The Politics of Portraiture
Jessica Silverman Gallery
488 Ellis St. San Francisco 94102
June 24 – August 27, 2016
Portraiture, of the self or otherwise, could ostensibly be considered the underlying, inherent objective of all art. The artist’s work, regardless of the form it takes, ultimately signals a snapshot of sorts, of them and their relationship or understanding of their surroundings. This is of course a much blown out interpretation of the form of portraiture, which, as we all well know, comes from a very long and sordid historical imperative. However, with this in mind, it is a particularly apt moment—one in which portraiture is making probably its biggest comeback ever via social media and its contention with the ominous threat of constant image-capturing surveillance—for an exhibition such as The Politics of Portraiture to take place.
Today’s incessant online version of portraiture in some ways thwarts the basis on which the practice of the form was initially conceived. Long ago, one’s portrait was a commemorative and stoic object to behold. It stated resolutely and objectively the stature and character of those depicted within its frame, and its existence was meant to represent the memory of the sitter’s name and family as such. Today, insta-portraiture, as we might refer to it, seems to generally fulfill the opposite purpose. Rather than standing as an everlasting symbol of one’s image and being, a selfie, snap, or friend pic is only a singular, finite, and fleeting, example of one’s personality and life. Such disposable images are meant to be scrolled through within seconds after which another image of something entirely different will undoubtedly appear in one’s feed, and the thought of one’s image of themselves will soon be forgotten.
But insomuch as each post that is uploaded to the virtual worlds wherein many of us now spend significant time “socializing,” is merely a miniscule fragment shared to update friends and random followers, we may find that the ongoing practice of such constant media engagement in the form of small, incremental contributions is actually a new mode of long-term self portraiture in and of itself. This nods again to the looming fear of the overseeing Panopticon; the brave new world in which everyone is a spy of sorts and everyone’s personal life and information is available for all to access.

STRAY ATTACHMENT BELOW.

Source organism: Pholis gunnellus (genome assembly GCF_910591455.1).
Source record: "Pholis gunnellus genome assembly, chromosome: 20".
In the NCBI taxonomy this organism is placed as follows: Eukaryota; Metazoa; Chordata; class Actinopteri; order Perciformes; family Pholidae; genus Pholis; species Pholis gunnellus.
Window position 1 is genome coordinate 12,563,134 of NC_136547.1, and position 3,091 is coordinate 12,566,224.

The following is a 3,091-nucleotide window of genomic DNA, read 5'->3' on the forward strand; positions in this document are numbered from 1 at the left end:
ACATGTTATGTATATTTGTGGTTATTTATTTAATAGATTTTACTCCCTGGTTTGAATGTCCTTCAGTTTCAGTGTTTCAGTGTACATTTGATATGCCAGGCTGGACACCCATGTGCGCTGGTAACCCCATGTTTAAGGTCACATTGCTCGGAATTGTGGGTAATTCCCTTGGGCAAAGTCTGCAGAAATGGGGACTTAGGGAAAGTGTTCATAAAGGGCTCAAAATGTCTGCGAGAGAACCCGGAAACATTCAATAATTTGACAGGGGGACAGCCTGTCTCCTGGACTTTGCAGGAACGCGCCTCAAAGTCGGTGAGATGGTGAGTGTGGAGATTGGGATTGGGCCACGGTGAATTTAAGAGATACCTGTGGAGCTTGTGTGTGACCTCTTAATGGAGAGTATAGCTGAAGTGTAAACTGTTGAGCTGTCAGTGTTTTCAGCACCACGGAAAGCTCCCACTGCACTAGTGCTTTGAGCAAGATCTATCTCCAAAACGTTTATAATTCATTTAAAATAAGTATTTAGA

These dystopian fears or premonitions can be seen bubbling under the surfaces of works within The Politics of Portraiture, such as the newest editions to Josh Kline’s series of cast hands holding various communication and recording devices, RAID Drives and Facial Incarceration Software (both 2015-16). The same sinister but alluring attitude can be found in the swaying motion of the digitally rendered, feminine arms and hands that create a mandala-like circular form in Cecile B. Evans’s holographic sculpture, Handy if you’re learning to fly IV (2016). Both of these works, and the overall practices of each of the artists, point at once to details of the current world in which most of us still operate and yet signal ways that the importance of individual identity is gradually melding more and more with the robotic, the mechanic, the faceless.
Works such as Detroit-based Matthew Angelo-Harrison’s self-built, 3D-printer, The Consequence of Platforms (2016)—which meanders in an unpredictable formation, pushing a thin tube of grey clay out onto a low-level flat surface into the shape of an unknowable male face—echoes the kind of liminal confusion produced by both Kline and Evans. Here, on one hand, the reflective nature of portraiture is addressed, by way of the printer’s ability to produce endless, seemingly identical copies without any sense of an original, yet with minor differentiation inflections like a Warhol screen print. On the other, reproduction and the parturition therein, is called into vital question once one considers the full extent of the advent of the DIY 3D printer, and its ability, among so many other things, to print another replica of itself.
With the inclusion of Lynn Hershman Leeson, The Politics of Portraiture seems to come full circle. Hershman Leeson has been fucking with the crumbling stability of the long-upheld aim to prove the permanence of the notion of identity itself since the early 1970s. Like other artists to follow, later in the ‘80s and ‘90s when identity politics became much more of a hotbed of theoretical discourse, Hershman Leeson understood and demonstrated early on the referential, collaged, easily established, and then re-established ways in which identities form and dissipate again and again. She proved this easily enough by creating an entirely other identity (Roberta Breitmore 1973-79) that included bank accounts, a drivers’ license and a personalized set of preferred beauty products. In this way she has gotten it right all along, as our new, supposedly more social yet narcissistic forms of interactive online media reveal: the construct of one’s identity is not at all accessible by way of an image taken of their likeness, it is instead the larger picture one pieces together through fragments. And therein lays the frustrating conundrum.